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An introduction to mutation testing

Angel Perez

on 19 Jul 2019 in Development, Testing, Solidus

6 minutes Read
An introduction to mutation testing

Test-driven development (TDD) is one of the most useful skills you’ll learn as a software developer since it allows you to add new features, refactor old code, as well as catch bugs you may have missed when coding with ease. With tests, you can rest assured you’ll know first whether your changes broke something somewhere.

Nevertheless, it is virtually impossible to consider every use case or to avoid making mistakes, that’s why things wreak havoc from time to time. Is there a way to reduce this margin error even more? You can bet on that!

Enter mutation testing. As the name implies, it’s a testing method where you add mutants (also known as variations) to your code to make it fail. Some examples would be: changing true for false, calling an incorrect method, deleting parts of your code, you name it. The success is then measured by the amount of tests that fail.

If a test fails, it means that your code is covering (or handling correctly) that case and there’s nothing to worry about. If it passes, that means there’s something you’re either a) not covering b) not testing correctly, and you must fix that.

What are my options?

At Nebulab, we’re very big fans of Ruby on Rails and JavaScript. We went looking for mutation testing libraries for these languages and found the following:

  • Mutant by @mbj, which works for Ruby
  • Stryker, which works for JavaScript, but has two work-in-progress implementations for Scala and .NET

How do I get started?

For the sake of brevity, we will only use mutant for this post. Its GitHub repo contains a README you should read in depth, as it contains a guide with nomenclature associated to mutation testing, which you should get familiar with before going any further.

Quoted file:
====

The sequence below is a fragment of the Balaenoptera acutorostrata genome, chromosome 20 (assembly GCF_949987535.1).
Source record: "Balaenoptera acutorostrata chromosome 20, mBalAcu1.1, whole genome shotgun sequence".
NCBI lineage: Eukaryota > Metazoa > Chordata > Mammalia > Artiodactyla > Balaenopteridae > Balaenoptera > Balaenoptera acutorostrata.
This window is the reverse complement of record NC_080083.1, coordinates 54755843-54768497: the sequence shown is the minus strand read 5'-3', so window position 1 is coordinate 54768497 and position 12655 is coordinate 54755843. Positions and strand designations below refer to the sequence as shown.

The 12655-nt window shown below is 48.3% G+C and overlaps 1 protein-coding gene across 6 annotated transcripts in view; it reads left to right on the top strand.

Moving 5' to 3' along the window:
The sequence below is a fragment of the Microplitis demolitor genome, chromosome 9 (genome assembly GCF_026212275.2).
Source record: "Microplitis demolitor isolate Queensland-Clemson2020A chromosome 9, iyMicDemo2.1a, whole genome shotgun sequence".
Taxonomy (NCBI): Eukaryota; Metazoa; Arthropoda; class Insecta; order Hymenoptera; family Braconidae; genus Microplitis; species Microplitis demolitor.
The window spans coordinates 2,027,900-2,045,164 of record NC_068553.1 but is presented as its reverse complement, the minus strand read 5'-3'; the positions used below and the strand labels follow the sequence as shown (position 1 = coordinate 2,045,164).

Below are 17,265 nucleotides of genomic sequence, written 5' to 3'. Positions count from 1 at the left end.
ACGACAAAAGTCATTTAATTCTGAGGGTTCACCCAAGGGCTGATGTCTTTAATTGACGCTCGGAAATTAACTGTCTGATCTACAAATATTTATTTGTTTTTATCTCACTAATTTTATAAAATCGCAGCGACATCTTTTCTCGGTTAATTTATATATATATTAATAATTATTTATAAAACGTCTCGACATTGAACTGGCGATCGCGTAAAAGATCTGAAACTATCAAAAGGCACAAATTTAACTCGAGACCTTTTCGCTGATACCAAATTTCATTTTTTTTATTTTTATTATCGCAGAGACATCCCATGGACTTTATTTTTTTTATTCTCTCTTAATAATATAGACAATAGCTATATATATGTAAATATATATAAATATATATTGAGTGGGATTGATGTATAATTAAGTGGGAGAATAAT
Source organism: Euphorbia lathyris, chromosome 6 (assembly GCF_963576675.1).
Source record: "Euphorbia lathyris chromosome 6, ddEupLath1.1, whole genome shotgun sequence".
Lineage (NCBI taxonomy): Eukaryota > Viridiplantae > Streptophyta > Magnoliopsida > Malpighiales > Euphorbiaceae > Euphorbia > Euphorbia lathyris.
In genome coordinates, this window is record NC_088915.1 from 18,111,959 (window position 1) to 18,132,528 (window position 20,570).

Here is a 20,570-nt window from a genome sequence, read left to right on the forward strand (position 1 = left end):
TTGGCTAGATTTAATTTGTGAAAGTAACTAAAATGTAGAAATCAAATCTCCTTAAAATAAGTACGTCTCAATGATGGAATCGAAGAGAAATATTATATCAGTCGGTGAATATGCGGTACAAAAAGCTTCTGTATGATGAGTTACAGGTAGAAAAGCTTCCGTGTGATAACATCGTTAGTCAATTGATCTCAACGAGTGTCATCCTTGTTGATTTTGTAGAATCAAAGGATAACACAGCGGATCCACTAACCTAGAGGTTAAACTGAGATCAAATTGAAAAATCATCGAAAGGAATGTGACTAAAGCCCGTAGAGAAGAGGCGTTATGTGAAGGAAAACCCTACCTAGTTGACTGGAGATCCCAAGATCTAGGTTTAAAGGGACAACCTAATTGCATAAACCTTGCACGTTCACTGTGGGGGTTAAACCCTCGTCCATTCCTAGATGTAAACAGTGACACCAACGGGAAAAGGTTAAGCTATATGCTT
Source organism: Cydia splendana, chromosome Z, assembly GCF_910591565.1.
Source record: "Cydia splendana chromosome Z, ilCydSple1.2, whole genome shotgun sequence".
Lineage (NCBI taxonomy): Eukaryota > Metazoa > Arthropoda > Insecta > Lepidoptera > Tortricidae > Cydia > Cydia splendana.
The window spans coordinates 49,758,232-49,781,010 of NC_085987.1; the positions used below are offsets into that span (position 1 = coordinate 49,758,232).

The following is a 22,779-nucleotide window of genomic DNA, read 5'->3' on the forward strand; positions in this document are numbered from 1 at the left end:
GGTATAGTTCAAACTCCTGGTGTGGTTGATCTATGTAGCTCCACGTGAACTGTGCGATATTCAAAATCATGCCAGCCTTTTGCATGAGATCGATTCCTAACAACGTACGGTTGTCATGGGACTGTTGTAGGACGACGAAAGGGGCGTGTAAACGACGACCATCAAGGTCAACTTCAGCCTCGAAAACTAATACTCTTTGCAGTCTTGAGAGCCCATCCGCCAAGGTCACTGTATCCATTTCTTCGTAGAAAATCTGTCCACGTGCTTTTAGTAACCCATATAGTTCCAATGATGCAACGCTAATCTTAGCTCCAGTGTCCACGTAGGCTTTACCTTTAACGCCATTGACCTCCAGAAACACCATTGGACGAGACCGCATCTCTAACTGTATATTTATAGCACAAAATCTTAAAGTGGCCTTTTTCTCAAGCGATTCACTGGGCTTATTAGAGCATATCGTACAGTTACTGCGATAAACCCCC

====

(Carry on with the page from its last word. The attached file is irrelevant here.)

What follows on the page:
Once that is done and dusted, you need to integrate mutant to your project. We’re going to add it to Solidus, as it’s always better to use a real-life example when explaining new concepts, which is as simple as adding the following line to Solidus' Gemfile:

gem 'mutant-rspec', '~> 0.8.24', require: false

Then, run bundle to install the newly-added dependency.

If you’re running the above command for the first time, you shouldn’t have any problems. Otherwise, you might need to run bundle update to get things up and running.

Worth noting that there’s also an integration with minitest.

And that’s it! You don’t have to do anything else, mutant is now available for you to use on your project. But how do you use it?

Killing mutants

Unlike other testing libraries, you don’t run mutant against a specific test file or scenario, but rather against example group descriptions, like this:

bundle exec mutant --include lib --require spree --use rspec "Spree::Api::CouponCodesController#load_order"

That particular action for that controller has two mutants that will make the specs pass; that means there’s something we’re not testing/covering and we need to kill the mutants (make them fail)

In this case, we’re not testing how our endpoints must respond when: